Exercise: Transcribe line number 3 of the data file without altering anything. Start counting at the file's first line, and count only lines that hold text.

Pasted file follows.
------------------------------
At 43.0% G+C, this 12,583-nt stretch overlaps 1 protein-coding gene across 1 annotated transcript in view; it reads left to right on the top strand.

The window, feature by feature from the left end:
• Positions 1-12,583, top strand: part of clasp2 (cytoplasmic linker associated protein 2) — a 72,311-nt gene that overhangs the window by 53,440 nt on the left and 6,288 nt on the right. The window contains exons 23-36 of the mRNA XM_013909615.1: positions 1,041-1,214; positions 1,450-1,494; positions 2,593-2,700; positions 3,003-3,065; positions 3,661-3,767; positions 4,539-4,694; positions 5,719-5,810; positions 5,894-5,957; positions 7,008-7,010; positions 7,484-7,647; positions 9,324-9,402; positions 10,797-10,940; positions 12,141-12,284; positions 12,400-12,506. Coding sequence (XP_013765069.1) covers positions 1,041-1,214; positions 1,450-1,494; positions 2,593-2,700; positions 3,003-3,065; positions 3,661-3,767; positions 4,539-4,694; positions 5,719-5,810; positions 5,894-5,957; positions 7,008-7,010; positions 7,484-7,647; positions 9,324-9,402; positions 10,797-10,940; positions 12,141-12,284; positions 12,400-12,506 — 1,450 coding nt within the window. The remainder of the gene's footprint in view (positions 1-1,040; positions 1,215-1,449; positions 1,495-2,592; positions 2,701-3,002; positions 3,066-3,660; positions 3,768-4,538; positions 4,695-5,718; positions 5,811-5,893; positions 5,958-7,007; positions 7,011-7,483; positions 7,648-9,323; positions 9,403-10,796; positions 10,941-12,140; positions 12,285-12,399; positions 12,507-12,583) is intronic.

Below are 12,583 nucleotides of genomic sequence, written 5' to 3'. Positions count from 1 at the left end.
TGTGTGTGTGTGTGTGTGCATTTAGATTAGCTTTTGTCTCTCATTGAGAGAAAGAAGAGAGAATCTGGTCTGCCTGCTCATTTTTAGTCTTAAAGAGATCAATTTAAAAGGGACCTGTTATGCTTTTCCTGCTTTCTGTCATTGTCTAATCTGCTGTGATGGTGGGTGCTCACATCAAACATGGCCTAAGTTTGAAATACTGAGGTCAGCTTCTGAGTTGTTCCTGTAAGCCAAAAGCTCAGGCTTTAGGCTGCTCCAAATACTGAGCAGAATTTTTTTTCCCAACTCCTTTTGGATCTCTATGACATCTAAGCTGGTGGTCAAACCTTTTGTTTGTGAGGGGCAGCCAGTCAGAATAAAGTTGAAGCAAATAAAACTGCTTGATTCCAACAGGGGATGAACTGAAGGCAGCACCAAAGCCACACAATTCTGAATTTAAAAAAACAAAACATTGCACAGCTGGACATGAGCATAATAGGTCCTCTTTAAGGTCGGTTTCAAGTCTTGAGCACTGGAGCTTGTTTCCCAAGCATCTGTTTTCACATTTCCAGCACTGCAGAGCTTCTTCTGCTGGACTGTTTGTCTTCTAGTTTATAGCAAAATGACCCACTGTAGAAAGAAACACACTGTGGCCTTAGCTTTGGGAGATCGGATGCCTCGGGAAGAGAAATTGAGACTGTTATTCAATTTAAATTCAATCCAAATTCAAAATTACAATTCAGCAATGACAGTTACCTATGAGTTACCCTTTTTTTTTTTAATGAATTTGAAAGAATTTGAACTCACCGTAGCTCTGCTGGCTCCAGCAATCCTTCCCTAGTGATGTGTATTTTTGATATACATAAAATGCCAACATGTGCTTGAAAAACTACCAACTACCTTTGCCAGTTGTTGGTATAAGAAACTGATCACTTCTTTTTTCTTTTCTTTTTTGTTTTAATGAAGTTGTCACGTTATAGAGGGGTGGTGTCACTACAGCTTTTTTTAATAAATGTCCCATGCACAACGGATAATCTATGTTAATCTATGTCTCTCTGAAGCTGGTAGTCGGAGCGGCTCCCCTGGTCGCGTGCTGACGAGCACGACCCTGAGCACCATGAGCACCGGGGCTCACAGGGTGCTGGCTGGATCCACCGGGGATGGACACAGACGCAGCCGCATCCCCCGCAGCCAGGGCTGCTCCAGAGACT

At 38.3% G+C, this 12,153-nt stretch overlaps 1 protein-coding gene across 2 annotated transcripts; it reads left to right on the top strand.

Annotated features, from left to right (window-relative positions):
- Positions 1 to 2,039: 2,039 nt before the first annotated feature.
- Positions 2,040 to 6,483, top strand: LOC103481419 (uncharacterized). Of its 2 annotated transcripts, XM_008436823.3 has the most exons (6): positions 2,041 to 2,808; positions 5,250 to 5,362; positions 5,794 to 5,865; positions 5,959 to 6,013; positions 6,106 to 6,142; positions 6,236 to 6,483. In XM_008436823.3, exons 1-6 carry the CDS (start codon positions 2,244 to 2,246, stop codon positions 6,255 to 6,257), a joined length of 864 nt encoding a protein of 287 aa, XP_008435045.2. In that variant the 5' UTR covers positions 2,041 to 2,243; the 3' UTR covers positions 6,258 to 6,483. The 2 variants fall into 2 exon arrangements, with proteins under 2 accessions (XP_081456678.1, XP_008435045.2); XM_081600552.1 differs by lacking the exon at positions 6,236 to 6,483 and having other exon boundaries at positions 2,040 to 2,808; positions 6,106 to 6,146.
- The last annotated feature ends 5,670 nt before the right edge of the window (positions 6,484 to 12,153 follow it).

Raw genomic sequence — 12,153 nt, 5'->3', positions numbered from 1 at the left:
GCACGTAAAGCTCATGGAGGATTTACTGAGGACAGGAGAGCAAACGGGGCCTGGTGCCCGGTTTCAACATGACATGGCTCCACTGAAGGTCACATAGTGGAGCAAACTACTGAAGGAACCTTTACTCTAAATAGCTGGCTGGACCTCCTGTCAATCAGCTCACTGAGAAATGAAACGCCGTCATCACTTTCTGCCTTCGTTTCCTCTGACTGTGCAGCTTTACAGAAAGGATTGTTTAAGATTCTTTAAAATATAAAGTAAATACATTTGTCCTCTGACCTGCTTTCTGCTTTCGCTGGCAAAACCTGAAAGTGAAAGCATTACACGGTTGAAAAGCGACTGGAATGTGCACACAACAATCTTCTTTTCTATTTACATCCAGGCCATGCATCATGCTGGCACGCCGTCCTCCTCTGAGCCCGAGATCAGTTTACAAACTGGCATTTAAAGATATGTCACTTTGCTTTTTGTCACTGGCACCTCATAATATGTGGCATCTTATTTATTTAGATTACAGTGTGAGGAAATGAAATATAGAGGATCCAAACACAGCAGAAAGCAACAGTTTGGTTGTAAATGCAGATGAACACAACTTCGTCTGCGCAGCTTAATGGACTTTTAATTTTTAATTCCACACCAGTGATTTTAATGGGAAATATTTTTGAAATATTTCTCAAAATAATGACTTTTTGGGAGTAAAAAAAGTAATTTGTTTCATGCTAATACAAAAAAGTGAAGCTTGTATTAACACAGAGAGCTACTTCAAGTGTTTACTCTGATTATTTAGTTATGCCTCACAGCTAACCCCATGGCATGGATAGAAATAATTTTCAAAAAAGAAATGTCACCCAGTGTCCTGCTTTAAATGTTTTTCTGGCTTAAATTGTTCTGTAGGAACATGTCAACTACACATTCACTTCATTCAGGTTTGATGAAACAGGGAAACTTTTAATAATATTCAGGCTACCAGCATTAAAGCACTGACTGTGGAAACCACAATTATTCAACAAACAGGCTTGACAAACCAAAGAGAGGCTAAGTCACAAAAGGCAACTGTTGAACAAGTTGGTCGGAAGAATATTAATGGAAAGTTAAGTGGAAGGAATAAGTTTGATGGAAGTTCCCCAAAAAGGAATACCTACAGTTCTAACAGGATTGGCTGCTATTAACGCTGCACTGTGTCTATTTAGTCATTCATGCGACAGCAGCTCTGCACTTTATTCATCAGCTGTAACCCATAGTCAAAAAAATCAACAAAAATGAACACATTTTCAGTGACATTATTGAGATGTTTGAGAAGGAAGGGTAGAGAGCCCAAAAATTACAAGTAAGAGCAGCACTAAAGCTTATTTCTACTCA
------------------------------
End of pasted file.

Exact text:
• Positions 1-12,583, top strand: part of clasp2 (cytoplasmic linker associated protein 2) — a 72,311-nt gene that overhangs the window by 53,440 nt on the left and 6,288 nt on the right. The window contains exons 23-36 of the mRNA XM_013909615.1: positions 1,041-1,214; positions 1,450-1,494; positions 2,593-2,700; positions 3,003-3,065; positions 3,661-3,767; positions 4,539-4,694; positions 5,719-5,810; positions 5,894-5,957; positions 7,008-7,010; positions 7,484-7,647; positions 9,324-9,402; positions 10,797-10,940; positions 12,141-12,284; positions 12,400-12,506. Coding sequence (XP_013765069.1) covers positions 1,041-1,214; positions 1,450-1,494; positions 2,593-2,700; positions 3,003-3,065; positions 3,661-3,767; positions 4,539-4,694; positions 5,719-5,810; positions 5,894-5,957; positions 7,008-7,010; positions 7,484-7,647; positions 9,324-9,402; positions 10,797-10,940; positions 12,141-12,284; positions 12,400-12,506 — 1,450 coding nt within the window. The remainder of the gene's footprint in view (positions 1-1,040; positions 1,215-1,449; positions 1,495-2,592; positions 2,701-3,002; positions 3,066-3,660; positions 3,768-4,538; positions 4,695-5,718; positions 5,811-5,893; positions 5,958-7,007; positions 7,011-7,483; positions 7,648-9,323; positions 9,403-10,796; positions 10,941-12,140; positions 12,285-12,399; positions 12,507-12,583) is intronic.